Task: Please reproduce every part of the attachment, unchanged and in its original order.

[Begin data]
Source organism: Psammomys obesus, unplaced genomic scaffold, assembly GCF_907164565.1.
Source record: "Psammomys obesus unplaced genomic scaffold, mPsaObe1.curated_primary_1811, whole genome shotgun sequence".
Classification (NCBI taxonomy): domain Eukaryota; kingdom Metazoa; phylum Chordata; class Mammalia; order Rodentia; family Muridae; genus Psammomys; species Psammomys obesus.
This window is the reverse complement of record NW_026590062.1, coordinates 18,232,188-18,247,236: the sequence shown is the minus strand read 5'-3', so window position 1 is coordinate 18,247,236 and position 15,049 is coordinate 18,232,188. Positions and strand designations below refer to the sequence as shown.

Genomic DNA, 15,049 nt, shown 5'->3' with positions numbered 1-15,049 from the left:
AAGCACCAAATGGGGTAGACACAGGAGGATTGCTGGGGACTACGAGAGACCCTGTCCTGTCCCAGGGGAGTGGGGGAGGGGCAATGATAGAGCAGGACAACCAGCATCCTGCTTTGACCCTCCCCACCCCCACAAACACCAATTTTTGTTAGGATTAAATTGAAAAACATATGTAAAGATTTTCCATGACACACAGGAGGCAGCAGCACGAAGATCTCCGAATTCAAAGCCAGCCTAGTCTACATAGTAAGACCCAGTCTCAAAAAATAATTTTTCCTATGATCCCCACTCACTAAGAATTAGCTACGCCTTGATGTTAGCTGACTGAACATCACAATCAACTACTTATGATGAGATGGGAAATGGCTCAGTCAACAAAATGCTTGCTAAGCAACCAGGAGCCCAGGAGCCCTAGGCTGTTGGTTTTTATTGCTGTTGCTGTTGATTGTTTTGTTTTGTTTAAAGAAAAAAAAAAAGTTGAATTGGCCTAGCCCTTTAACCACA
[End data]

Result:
Source organism: Psammomys obesus, unplaced genomic scaffold, assembly GCF_907164565.1.
Source record: "Psammomys obesus unplaced genomic scaffold, mPsaObe1.curated_primary_1811, whole genome shotgun sequence".
Classification (NCBI taxonomy): domain Eukaryota; kingdom Metazoa; phylum Chordata; class Mammalia; order Rodentia; family Muridae; genus Psammomys; species Psammomys obesus.
This window is the reverse complement of record NW_026590062.1, coordinates 18,232,188-18,247,236: the sequence shown is the minus strand read 5'-3', so window position 1 is coordinate 18,247,236 and position 15,049 is coordinate 18,232,188. Positions and strand designations below refer to the sequence as shown.

Genomic DNA, 15,049 nt, shown 5'->3' with positions numbered 1-15,049 from the left:
AAGCACCAAATGGGGTAGACACAGGAGGATTGCTGGGGACTACGAGAGACCCTGTCCTGTCCCAGGGGAGTGGGGGAGGGGCAATGATAGAGCAGGACAACCAGCATCCTGCTTTGACCCTCCCCACCCCCACAAACACCAATTTTTGTTAGGATTAAATTGAAAAACATATGTAAAGATTTTCCATGACACACAGGAGGCAGCAGCACGAAGATCTCCGAATTCAAAGCCAGCCTAGTCTACATAGTAAGACCCAGTCTCAAAAAATAATTTTTCCTATGATCCCCACTCACTAAGAATTAGCTACGCCTTGATGTTAGCTGACTGAACATCACAATCAACTACTTATGATGAGATGGGAAATGGCTCAGTCAACAAAATGCTTGCTAAGCAACCAGGAGCCCAGGAGCCCTAGGCTGTTGGTTTTTATTGCTGTTGCTGTTGATTGTTTTGTTTTGTTTAAAGAAAAAAAAAAAGTTGAATTGGCCTAGCCCTTTAACCACA